The New Year marks our (my wife and me) 10th anniversary of leaving South Korea, where we both taught English at Sookmyung Women's University. I taught in the TESOL certification program for in-service and pre-service English language teachers and she taught in the General English Program for undergraduate students. Except for my summer job in 2011, we haven't been taught English in East Asia since December 2005.
What has changed in the last 10 years?Although I haven't taught English in Japan and South Korea for 10 years, which is double the amount of years I taught in those countries, I have been keeping up to date through research and social media. The research has helped me better understand the English language policies of both countries, but social media has been more informative regarding the cultural and professional experiences of English language teachers.
Social MediaBy the start of 2006, most social media platforms did not exist or were in their infancy.
In the absence of these sites, blogging was a more popular form of sharing experiences. I discovered blogs in 2004, but I didn't get around to blogging until 2006, when this blog began as one of several blogs for professional purposes.
In 2010, when I chose my research topic for my PhD dissertation, I started looking at blogs written by other English language teachers, primarily in Japan and South Korea, and discovered that these two countries were coincidentally the two blogging hotspots for English language teachers. I've been doing my best to keep track of these blogs here.
Now with Twitter, Facebook, Reddit, and many more social media outlets, English language teachers have many ways to share their experiences. Some teachers have expanded beyond simple blogging and microblogging, spending a lot of time and effort to create podcasts and YouTube channels about themselves, their profession, and/or the host cultures. I will be sharing my list of these podcasts and YouTube channels later. My point is that most of these did not exist 10 years ago.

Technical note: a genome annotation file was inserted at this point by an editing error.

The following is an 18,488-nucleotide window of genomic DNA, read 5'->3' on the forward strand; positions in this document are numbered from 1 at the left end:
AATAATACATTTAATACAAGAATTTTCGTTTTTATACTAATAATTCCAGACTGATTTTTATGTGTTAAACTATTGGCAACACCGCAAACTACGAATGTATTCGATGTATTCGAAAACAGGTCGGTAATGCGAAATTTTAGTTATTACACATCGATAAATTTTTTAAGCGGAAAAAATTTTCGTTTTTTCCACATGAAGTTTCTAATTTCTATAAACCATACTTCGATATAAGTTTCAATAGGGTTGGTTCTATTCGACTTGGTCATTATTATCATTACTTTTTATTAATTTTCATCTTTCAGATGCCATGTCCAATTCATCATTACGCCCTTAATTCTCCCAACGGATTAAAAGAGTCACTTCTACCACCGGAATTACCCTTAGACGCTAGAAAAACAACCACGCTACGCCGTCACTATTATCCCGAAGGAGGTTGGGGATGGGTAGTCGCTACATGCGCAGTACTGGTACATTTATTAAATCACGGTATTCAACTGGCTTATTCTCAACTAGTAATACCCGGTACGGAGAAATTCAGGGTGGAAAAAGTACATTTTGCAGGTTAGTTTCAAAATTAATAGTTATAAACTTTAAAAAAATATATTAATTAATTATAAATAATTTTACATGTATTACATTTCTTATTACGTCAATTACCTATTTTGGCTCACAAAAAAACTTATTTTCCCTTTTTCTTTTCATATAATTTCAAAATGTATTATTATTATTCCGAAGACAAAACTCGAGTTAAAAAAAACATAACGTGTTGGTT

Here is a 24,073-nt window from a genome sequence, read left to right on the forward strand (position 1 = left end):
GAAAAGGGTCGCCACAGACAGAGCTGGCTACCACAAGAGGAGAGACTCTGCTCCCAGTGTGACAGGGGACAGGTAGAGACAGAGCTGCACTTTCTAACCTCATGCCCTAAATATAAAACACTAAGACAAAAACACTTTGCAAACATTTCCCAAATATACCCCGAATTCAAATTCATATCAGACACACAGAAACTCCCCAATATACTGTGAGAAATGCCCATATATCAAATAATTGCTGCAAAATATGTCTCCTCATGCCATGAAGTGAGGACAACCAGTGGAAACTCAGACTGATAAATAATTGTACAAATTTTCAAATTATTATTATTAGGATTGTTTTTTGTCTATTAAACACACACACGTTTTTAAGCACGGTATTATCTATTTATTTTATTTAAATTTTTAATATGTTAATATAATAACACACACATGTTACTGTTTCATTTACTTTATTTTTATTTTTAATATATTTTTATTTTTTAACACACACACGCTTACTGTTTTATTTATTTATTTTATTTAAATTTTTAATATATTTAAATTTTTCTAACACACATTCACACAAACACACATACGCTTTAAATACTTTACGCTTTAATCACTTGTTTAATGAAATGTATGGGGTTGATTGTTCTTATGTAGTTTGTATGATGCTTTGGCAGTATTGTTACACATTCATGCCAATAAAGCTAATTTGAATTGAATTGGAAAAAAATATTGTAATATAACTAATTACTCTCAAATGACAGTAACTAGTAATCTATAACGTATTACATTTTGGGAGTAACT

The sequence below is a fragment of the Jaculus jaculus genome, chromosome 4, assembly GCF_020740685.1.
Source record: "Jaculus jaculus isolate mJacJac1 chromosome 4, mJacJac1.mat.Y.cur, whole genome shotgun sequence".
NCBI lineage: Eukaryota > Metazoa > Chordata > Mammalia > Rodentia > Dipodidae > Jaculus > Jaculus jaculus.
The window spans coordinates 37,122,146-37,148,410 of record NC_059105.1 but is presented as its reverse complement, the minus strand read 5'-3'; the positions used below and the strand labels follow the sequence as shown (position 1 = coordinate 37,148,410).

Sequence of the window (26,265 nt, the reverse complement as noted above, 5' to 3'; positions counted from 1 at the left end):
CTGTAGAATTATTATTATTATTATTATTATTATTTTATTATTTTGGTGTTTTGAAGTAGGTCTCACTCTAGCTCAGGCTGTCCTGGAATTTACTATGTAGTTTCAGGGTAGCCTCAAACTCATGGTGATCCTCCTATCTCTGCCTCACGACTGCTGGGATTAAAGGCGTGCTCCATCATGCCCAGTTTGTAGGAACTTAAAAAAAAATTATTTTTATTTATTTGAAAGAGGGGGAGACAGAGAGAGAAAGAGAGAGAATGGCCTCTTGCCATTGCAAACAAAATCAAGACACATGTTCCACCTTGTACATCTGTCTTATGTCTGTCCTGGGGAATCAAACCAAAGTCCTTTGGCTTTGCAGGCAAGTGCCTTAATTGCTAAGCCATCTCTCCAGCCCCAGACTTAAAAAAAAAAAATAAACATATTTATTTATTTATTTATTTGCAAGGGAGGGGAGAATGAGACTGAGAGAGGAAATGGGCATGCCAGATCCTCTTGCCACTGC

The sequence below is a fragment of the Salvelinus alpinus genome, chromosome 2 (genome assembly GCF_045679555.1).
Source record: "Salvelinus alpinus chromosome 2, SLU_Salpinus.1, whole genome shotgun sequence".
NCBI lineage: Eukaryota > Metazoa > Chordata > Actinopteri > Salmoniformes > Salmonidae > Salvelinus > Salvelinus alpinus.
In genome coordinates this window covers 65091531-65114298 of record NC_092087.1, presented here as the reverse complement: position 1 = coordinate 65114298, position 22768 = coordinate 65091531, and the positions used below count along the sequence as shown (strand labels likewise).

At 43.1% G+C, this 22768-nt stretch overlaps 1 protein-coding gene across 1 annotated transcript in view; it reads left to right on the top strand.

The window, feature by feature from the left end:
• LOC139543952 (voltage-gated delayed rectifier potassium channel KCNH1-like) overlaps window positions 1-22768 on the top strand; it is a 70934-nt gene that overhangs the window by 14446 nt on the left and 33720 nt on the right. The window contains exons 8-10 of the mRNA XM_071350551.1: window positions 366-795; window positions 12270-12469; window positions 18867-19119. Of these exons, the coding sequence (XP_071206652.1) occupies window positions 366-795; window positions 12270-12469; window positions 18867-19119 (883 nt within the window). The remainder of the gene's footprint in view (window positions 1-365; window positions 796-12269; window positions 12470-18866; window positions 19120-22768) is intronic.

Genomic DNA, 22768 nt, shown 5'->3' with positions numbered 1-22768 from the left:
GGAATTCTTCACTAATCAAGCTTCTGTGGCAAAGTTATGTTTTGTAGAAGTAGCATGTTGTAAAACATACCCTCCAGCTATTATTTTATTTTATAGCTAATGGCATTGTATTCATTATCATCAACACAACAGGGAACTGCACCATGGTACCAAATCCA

English Language Policies of Japan and South KoreaBoth countries spend a lot of money on employing English language teaching assistants in their government programs, JET (Japan) and EPIK (Korea). Over the past ten years, many current and former teachers in these programs were fearing the closure of these programs, which has not happened.
What is happening is that demand and salaries for English language teachers have not really increased as explained in Waegukin's blog concerning the Korean context. BusanKevin also shares a similar perspective on this stagnation in Japan in his podcast episode about teaching adults in Japan. However, teaching adults in Japan is affected less by the English language policies and more by the private sector.
The apparent golden era of teaching English in those countries seem to have passed, at least for those starting a career in English language teaching. I haven't heard so much about teaching in Japanese and Korean higher education programs.